Twain had three patents of his own including an "Improvement in Adjustable and Detachable Straps for Garments" to replace suspenders, a history trivia game and a self-pasting scrapbook in which the dried adhesive on the pages needed only to be moistened before use. This third invention enjoyed some actual commercial success.1 Thomas Edison visited Twain at home in 1909 and filmed him. Twain's interest in science and technology shines through in A Connecticut Yankee in King Arthur's Court, where the protagonist time traveler tries to introduce contemporary technology to the Arthurian court. This of course spawned a whole sub-genre of later science fiction.

Academy of Natural Sciences of Philadelphia, with Poe on the right, Source:

Edgar Allan Poe spent time at the “Academy of Natural Sciences of Philadelphia,” doing research on mollusks. He's shown at right in the Academy's building at Board and Sansom Streets during the winter of 1842-43. This daguerrotype, possibly by Paul Beck Goddard, is incidentally the oldest-known photograph of the interior of an American museum (via Brainpickings). Poe was hired to write a preface and work on translating Cuvier's work on conchology from French into English. The work (The conchologist's first book: a system of testaceous malacology, arranged expressly for the use of schools, in which the animals, according to Cuvier, are given with the shells, a great number of new species added, and the whole brought up, as accurately as possible, to the present condition of the science), written by Thomas Wyatt (with some text lifted from English naturalist Thomas Brown) was attributed to Poe, perhaps in the aim of attracting more sales. His own biographers accused Poe of plagiarism, seemingly embarrassed by his foray into natural philosophy, but modern historians of science see that Poe actually reorganized Wyatt's work, having learned from Cuvier that shell shape wasn't enough to classify mollusks and made genuinely useful contributions to the taxonomy of these creatures. (via the Smithsonian Library and Engines of our Ingenuity)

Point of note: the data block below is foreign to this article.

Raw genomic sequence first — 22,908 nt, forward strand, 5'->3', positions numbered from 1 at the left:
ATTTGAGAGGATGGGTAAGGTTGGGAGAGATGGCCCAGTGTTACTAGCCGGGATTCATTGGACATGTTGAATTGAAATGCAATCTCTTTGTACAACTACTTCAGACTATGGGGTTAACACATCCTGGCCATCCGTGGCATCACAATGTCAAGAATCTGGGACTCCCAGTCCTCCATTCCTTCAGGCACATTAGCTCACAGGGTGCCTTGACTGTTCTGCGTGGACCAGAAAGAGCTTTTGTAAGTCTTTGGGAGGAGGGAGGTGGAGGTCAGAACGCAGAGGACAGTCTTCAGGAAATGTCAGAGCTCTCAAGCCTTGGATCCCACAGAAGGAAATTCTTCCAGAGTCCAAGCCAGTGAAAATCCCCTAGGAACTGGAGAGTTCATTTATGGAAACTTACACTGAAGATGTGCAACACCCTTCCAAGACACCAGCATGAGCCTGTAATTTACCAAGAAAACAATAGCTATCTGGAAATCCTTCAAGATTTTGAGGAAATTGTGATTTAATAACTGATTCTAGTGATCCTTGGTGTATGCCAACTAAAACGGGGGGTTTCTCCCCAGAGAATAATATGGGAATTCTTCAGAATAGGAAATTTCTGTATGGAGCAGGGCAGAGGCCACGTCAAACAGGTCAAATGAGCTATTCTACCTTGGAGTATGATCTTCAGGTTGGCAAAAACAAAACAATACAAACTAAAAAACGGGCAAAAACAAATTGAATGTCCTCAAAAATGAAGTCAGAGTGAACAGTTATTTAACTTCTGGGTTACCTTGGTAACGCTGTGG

Ernest Hemingway (1899-1961) admires a catch aboard the Pilar, 1934. Source:

Ernest Hemingway whose passion for sport-fishing is well-known, was a later member of the Academy of Natural Sciences of Philadelphia. In 1934, the Academy's Managing Director Cadwalader asked for his aid for a research expedition to study the life histories, migrations, and classifications of Atlantic marlin, tuna, and sailfish, lead by the Academy's Chief Ichthyologist, Henry W. Fowler, in Cuban waters. The three of them spent a month aboard Hemingway's vessel, the Pilar, catching, measuring and classifying fish. Correspondence between them after the expedition shows that Hemingway contributed to Fowler's ability to accurately classify the marlin of the Atlantic Ocean. (via ANSP) Hemingway's love of fish and fishing are of course evident in the fishers in his stories, not least The Old Man and the Sea.

Nabokov's drawing of a heavily spotted Melissa blue and the scale-row classification system he developed for mapping individual markings. Source: